The Day I went into a McDonald’s kitchen
Kipp takes McDonald’s up on its Open Door policy; armed with hair nets and plastic gloves we take a closer look at the inner workings of one of the largest fast food restaurateurs.
February 13, 2012 4:15 by Eva Fernandes
Do you remember the McDonald’s lettuce washing machine video? Well nearly a month after Kipp posted the dubious but somewhat alarming video (one that McDonald’s stresses is a fabricated video) of an unconventional lettuce washing machine in a Saudi McDonald’s making the rounds on the internet, Kipp spent the afternoon touring the kitchen of the McDonald’s Al Warqa branch.
We’ve been trying to figure out this trip in a really long time, and because we know Kipp readers are an insightful lot, we opened up the visit to our readers. We found a willing and fiesty candidate in Arti Gupta—a Kipp reader who recently set up her consultancy specialising in the customer experience—a rather adequate candidate for this exercise. And because we were just really nosy buggers, a member of the Kipp team tagged along with Arti to find out what exactly happens at a McDonald’s kitchen.
THE JUICY DETAILS
Now, we aren’t going to give you all the juicy and greasy details—that is what Arti Gupta is cooking up for you; she’s a real firecracker so keep your eyes peeled for her review coming out this week on Kipp. We will, however, tell you that the visit to the kitchen had an unsurprisingly positive effect on our opinion of McDonald’s.
Granted, the team had more than a month’s notice of our arrival, but the meticulous and detailed processes that appear to be in place come complete with supporting documentation of their application, quelled our cynicism just a bit. The kitchen was very well organised and incredibly clean.
Apparently, there is a buzzer that goes off every hour which reminds every employee that they need to wash their hand. The storage areas are well maintained, the temperatures of the freezers are constantly regulated and the kitchen, overall, looked especially clean.
WHAT A WASTE
Perhaps, the one thing that stood out of our little kitchen inspection was the amount of waste that McDonald’s generates on a daily basis. For instance, a beef patty, once cooked, will remain on the assembly line only for 15 minutes. If after 15 minutes, this patty has not been used, a beeper goes off, and an employee chucks the patty into the bin. At the end of the day, an employee counts the number of patties that have been discarded and makes a note of it.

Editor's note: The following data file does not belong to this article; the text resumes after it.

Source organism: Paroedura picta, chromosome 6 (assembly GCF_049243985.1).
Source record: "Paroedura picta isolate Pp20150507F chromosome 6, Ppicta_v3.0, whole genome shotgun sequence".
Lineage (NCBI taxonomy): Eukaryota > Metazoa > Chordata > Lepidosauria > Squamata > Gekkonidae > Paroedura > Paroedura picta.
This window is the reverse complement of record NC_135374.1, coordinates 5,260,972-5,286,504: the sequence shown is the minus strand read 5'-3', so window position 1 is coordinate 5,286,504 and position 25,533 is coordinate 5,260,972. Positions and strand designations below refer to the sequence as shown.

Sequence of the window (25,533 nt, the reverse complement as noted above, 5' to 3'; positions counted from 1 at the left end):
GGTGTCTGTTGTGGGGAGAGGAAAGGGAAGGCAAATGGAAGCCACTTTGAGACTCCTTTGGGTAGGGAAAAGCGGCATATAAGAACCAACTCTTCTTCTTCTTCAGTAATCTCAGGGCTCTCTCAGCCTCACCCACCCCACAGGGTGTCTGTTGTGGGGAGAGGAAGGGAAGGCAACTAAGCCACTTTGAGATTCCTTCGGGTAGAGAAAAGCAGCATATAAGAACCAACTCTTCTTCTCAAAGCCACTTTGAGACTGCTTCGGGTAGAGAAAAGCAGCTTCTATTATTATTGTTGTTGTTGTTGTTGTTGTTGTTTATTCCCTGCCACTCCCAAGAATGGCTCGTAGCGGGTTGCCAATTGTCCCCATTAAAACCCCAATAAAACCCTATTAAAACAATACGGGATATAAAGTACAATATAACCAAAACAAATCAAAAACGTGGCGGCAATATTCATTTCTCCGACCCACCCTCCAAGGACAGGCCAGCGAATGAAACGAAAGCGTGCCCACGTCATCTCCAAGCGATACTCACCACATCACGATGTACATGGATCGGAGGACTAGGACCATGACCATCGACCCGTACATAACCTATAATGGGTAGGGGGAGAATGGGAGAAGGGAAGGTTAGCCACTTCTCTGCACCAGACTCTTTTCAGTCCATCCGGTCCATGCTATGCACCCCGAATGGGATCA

The first time I heard our tour operator, McDonald’s Operations Director Wissam Marouf, discuss the waste disposal, I was sure I had misheard him. “Did you just say, you throw the patty out if it isn’t used after 15 minutes?” I asked incredulously. He said he did.
In fact, he said that regular standards dictate cooked meat to be disposed if left unused after 30 minutes, for hygiene and safety purposes. If as if to prove a point, at that moment a buzzer went off. An employee pulled out a hamper of six brown patties that had been sitting used 15 minutes too long, and threw them out. He opened a knee high bin (well, I am rather short, so use your imagination) and I was so surprised to see a mountain of fried burgers discarded. I shuddered to think that it was only four in the afternoon.
Waste isn’t an uncommon aspect of a McDonald’s kitchen, nor any fastfood kitchen, we can imagine. And it isn’t an inexpensive affair either, with monthly losses clocking in at four-digit dollar figures.
Though McDonald’s now reuses the oil it uses to fry food in to be converted into bio-fuel for their trucks, the food that is disposed doesn’t have such an altruistic destiny. In fact, McDonald’s Arabia is looking for a more appropriate means of disposal, as currently all the meat, vegetables and bread that exceed their shelf life are simply thrown out.
Talk about a major environmental ochie. I am going to refrain from our usual ‘holier and greener than thou’ spiel, because we see McDonald’s waste issue as a question of hygiene and safety. Of course, a rather obvious solution would be for McDonald staff to only cook burgers when a customer orders a burger. Yet such an alternative will be time consuming-the antithesis of the ethos of the Golden Arches.
…So there you have it folks, this is just a snip bit of our trip to the kitchens. Stay tuned for a certainly very interesting review of the trip from Kipp reader Arti Gupta. In the mean time—why not head down to a McDonald’s branch and ask to be taken around the kitchens? The Open Door policy has been around these parts for the better part of 3 years and has seen more than 5,000 people to date. Just remember, there are special timings and locations for these tours—but if you do manage to ambush the Golden Arches, be sure to drop Kipp a line!
These are the timings for the open door tour at McDonald’s in Dubai. You can find more information here.
|Spinneys, Bur Dubai||Every Sunday||3 pm to 5 pm|
|Jumeirah Beach Road||Every Monday||3 pm to 5 pm|
|The Gardens,Jebel Ali||Every Tuesday||3 pm to 5 pm|
|ENOC Al Warqaa||Every Sunday||3 pm to 5 pm|
|Beirut EPPCO||Every Sunday||3 pm to 5 pm|
|Hamriya Coop||Every Monday||3 pm to 5 pm|
|Nad Al Hamar||Every Monday||3 pm to 5 pm|
|Al Bustan Residence||Every Monday||3 pm to 5 pm|
|Emirates Coop, Al Mizhar||Every Monday||3 pm to 5 pm|
|EPPCO Nad Shamma||Every Wednesday||3 pm to 5 pm|
|EMARAT Al Moosa||Every Wednesday||4 pm to 6 pm|
|ENOC Garhoud||Every Tuesday||4 pm to 6 pm|
|ENOC Al Nahda||Every Sunday||4 pm to 6 pm|